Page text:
Last Thursday evening the Reverend Peg Riley was farewelled from her role as Chaplain at St Margaret’s College. Peg held the role for 22½ years with dedication, great love and lots of joyful laughter. A wonderful, large congregation of colleagues, present and former students, family and friends gathered for a farewell service, at which our Deputy Vicar-General Mark Barlow preached, and a supper afterwards. I salute Peg’s ministry at St Margaret’s College and am delighted that she remains active in the Diocese in her new role in the Parish of Upper Riccarton-Yaldhurst.
The new Chaplain at St Margaret’s College, the Reverend Stephanie Clay, will be licensed and inducted into the role at a service at St Margaret’s College at 9.45 am Monday 26 July.
Integral to your Diocese actively responding to mental health challenges in our ministry units and in our local communities are a series of seminars and workshops on as aspects of mental health. I especially commend to you and invite you to register to participate in a two day workshop on Suicide Awareness, 9.30 am to 3 pm, Fridays 23 and 30 July at All Souls Merivale-St Albans. Details are elsewhere in this e-Life. I will be there and look forward to many joining me.
As the days draw by, more people are receiving the COVID vaccine and those of us (such as myself) who have not yet been vaccinated should be getting messages soon about how and when we can be vaccinated. I urge all readers to be vaccinated and to do so as an expression of love for our neighbour. If all are vaccinated then the safety of all in the Pandemic is secured. There is going to be enough vaccine for everyone through the months ahead. No one should hold back for fear of depriving another of the vaccine.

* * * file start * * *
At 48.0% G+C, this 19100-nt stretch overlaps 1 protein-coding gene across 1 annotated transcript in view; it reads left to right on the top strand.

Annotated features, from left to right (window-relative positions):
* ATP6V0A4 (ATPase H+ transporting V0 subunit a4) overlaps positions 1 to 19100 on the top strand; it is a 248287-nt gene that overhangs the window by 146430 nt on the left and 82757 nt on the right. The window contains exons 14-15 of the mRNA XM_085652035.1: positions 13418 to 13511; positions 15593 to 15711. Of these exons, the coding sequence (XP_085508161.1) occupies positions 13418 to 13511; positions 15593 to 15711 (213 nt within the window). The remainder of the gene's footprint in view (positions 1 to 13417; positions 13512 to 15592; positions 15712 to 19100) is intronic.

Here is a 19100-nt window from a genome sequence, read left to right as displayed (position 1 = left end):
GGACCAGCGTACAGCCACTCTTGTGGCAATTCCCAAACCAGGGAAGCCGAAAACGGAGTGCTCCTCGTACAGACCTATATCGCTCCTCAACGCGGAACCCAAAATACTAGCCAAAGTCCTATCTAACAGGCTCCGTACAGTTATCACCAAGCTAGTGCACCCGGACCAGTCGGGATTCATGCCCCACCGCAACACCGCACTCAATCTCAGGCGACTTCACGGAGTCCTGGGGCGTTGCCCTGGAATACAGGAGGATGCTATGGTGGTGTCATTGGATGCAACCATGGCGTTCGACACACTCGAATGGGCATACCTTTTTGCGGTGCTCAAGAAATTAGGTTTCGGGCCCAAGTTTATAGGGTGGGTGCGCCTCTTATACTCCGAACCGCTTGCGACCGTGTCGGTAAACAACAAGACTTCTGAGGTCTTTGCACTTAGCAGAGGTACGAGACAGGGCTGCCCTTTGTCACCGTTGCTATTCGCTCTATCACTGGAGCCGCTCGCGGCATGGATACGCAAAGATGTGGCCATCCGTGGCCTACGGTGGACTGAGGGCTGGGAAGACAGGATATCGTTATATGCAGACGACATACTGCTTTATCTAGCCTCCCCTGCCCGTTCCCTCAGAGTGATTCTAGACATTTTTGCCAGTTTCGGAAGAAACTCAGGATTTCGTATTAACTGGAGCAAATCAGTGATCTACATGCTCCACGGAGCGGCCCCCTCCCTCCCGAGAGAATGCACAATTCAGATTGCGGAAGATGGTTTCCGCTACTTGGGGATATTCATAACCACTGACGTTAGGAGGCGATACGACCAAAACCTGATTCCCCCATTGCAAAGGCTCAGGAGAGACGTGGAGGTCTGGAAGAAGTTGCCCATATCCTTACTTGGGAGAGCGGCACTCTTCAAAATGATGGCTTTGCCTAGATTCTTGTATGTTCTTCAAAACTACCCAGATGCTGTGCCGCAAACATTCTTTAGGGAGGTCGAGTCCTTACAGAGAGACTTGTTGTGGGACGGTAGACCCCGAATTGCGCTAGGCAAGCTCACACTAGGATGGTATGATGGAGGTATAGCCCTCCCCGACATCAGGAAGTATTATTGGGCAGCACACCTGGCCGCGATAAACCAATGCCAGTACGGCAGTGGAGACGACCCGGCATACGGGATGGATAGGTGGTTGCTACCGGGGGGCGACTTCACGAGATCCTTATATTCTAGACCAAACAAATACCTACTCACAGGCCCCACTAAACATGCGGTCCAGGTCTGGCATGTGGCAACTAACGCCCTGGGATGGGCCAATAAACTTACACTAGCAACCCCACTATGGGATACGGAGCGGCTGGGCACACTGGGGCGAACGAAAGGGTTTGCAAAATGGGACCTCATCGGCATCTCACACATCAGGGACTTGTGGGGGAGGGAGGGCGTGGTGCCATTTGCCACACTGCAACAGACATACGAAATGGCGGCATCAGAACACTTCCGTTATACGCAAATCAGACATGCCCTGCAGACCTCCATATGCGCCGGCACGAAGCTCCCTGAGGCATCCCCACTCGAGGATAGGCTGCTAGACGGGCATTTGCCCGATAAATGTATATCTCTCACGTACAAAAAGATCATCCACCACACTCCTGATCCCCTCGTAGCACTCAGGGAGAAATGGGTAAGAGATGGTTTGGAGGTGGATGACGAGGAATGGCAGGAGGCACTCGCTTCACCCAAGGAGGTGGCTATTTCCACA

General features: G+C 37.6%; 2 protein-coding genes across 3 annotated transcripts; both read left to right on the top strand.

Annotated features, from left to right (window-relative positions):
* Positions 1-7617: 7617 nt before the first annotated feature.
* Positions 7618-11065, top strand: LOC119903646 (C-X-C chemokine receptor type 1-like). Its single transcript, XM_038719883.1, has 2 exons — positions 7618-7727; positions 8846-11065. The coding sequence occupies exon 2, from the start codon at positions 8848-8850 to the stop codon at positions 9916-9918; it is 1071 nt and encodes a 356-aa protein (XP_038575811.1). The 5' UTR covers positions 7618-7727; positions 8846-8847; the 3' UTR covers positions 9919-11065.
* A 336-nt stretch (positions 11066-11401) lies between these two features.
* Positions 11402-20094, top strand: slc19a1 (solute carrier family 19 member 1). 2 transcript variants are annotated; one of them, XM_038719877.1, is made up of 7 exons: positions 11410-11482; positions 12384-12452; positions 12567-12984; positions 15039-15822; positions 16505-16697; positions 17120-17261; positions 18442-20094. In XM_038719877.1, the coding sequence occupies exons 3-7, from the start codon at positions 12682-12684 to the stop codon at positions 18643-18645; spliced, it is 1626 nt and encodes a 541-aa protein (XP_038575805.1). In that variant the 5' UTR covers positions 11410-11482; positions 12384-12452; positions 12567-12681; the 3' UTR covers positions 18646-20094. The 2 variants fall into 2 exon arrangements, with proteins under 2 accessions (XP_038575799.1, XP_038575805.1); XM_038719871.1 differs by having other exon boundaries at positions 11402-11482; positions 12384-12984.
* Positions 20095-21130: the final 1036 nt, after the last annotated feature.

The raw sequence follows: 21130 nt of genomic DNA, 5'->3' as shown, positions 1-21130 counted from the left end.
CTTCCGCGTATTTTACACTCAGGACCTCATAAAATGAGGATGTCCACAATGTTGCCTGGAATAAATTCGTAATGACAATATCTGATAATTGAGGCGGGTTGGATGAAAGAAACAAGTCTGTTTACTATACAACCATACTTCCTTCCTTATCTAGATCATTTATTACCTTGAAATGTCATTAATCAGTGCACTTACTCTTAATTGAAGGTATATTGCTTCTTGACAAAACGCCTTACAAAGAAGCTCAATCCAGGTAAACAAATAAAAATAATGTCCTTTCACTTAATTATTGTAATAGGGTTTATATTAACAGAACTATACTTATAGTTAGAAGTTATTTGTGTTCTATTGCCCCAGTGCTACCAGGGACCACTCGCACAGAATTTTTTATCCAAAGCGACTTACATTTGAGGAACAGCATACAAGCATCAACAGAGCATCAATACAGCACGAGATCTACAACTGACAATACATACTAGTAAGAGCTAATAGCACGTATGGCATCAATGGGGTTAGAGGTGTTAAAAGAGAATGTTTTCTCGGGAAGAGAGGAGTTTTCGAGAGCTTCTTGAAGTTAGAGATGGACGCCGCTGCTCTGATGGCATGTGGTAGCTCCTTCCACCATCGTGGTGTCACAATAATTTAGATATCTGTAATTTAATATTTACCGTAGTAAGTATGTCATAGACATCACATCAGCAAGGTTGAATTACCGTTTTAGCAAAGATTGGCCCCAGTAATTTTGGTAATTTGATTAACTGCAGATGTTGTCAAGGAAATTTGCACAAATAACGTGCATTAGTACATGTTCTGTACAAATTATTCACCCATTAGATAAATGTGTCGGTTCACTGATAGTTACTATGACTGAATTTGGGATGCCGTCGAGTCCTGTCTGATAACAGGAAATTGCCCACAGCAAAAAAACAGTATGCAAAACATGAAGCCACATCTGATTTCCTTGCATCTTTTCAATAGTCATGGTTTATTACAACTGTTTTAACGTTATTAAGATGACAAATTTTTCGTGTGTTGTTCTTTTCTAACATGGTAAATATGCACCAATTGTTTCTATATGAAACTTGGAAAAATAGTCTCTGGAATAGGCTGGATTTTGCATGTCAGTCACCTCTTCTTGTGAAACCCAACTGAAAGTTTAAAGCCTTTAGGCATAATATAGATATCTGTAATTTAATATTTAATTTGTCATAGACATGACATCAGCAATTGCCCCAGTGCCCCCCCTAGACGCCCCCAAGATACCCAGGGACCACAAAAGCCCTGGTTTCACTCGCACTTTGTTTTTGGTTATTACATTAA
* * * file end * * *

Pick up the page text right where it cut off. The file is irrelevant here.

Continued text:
I continue to encourage all receiving the vaccine to make a donation to that someone elsewhere in the world can also receive the vaccine. A background to and Donations for the Get One, Give One scheme can be seen here.
It was a privilege to be in Nelson at the weekend in order to preach at the installation of the Reverend Doctor Graham O’Brien as Dean of Christ Church Cathedral, Nelson and Vicar of the Cathedral Parish. The same weekend, incidentally, the Reverend Watiri Maina was inducted as Vicar of the Victory Parish, Nelson city with the Reverend Spanky Moore as preacher at that service.
On Monday ten from the Diocese of Christchurch joined with participants from other Dioceses and Hui Amorangi in a day long meeting in Auckland with members of the Kooyoora organisation, from the Anglican Province of Victoria, Australia. Kooyoora means “mountain of light” and the organisation has been set up following the Australian Royal Commission into Abuse in order to assist with complaints and investigations, screening of people, training in prevention of abuse, and redress. There is much to be done in the light of the presentation, suffice to say that what we are currently doing and intending to do in the light of our own Royal Commission is very much at the beginning of a journey of change in the culture of safeguarding of ministry in our Diocese and national church.
This Sunday, Ordinary 16, the gospel is Mark 6:30-34, 53-56. Here I want to draw attention to only one matter, verse 31, where Jesus says to the disciples, “Come with me by yourselves to a quiet place and get some rest.” Most if not all readers here, lay and ordained, are busy in ministry and mission in our ministry units and local communities. What are the ways in which each of us are able to be with Jesus in a quiet place and able to get some rest?
Ngā mihi nui,